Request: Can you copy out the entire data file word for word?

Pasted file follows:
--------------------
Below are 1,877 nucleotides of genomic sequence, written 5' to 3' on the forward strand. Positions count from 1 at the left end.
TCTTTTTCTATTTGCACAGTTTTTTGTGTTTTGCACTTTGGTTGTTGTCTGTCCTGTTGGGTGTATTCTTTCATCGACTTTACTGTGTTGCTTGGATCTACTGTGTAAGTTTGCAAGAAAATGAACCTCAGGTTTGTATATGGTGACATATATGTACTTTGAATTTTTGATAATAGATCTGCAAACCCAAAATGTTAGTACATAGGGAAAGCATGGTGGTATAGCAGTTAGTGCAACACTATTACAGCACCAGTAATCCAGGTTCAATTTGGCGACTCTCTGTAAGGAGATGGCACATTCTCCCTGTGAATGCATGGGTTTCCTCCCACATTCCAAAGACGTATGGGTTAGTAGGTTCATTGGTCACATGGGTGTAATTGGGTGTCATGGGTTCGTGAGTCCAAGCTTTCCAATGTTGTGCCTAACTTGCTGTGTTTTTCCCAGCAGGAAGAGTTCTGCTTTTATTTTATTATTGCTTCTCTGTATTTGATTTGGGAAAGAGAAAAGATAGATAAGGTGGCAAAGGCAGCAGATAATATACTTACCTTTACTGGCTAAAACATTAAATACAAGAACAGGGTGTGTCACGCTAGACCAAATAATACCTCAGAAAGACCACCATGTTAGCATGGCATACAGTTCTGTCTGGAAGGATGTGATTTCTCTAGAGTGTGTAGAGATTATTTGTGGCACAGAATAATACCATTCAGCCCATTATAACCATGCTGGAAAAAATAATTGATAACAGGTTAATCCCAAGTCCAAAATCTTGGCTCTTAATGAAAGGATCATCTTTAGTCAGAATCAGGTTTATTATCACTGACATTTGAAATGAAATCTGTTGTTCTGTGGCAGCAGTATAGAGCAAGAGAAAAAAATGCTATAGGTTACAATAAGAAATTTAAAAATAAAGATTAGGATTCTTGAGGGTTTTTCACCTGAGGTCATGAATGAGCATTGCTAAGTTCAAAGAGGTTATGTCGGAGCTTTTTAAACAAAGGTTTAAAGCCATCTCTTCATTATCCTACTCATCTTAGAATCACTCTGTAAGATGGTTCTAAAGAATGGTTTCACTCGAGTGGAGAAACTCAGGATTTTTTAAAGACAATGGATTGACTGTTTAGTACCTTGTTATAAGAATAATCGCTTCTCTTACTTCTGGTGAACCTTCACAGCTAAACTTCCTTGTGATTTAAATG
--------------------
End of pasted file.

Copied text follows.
Below are 1,877 nucleotides of genomic sequence, written 5' to 3' on the forward strand. Positions count from 1 at the left end.
TCTTTTTCTATTTGCACAGTTTTTTGTGTTTTGCACTTTGGTTGTTGTCTGTCCTGTTGGGTGTATTCTTTCATCGACTTTACTGTGTTGCTTGGATCTACTGTGTAAGTTTGCAAGAAAATGAACCTCAGGTTTGTATATGGTGACATATATGTACTTTGAATTTTTGATAATAGATCTGCAAACCCAAAATGTTAGTACATAGGGAAAGCATGGTGGTATAGCAGTTAGTGCAACACTATTACAGCACCAGTAATCCAGGTTCAATTTGGCGACTCTCTGTAAGGAGATGGCACATTCTCCCTGTGAATGCATGGGTTTCCTCCCACATTCCAAAGACGTATGGGTTAGTAGGTTCATTGGTCACATGGGTGTAATTGGGTGTCATGGGTTCGTGAGTCCAAGCTTTCCAATGTTGTGCCTAACTTGCTGTGTTTTTCCCAGCAGGAAGAGTTCTGCTTTTATTTTATTATTGCTTCTCTGTATTTGATTTGGGAAAGAGAAAAGATAGATAAGGTGGCAAAGGCAGCAGATAATATACTTACCTTTACTGGCTAAAACATTAAATACAAGAACAGGGTGTGTCACGCTAGACCAAATAATACCTCAGAAAGACCACCATGTTAGCATGGCATACAGTTCTGTCTGGAAGGATGTGATTTCTCTAGAGTGTGTAGAGATTATTTGTGGCACAGAATAATACCATTCAGCCCATTATAACCATGCTGGAAAAAATAATTGATAACAGGTTAATCCCAAGTCCAAAATCTTGGCTCTTAATGAAAGGATCATCTTTAGTCAGAATCAGGTTTATTATCACTGACATTTGAAATGAAATCTGTTGTTCTGTGGCAGCAGTATAGAGCAAGAGAAAAAAATGCTATAGGTTACAATAAGAAATTTAAAAATAAAGATTAGGATTCTTGAGGGTTTTTCACCTGAGGTCATGAATGAGCATTGCTAAGTTCAAAGAGGTTATGTCGGAGCTTTTTAAACAAAGGTTTAAAGCCATCTCTTCATTATCCTACTCATCTTAGAATCACTCTGTAAGATGGTTCTAAAGAATGGTTTCACTCGAGTGGAGAAACTCAGGATTTTTTAAAGACAATGGATTGACTGTTTAGTACCTTGTTATAAGAATAATCGCTTCTCTTACTTCTGGTGAACCTTCACAGCTAAACTTCCTTGTGATTTAAATG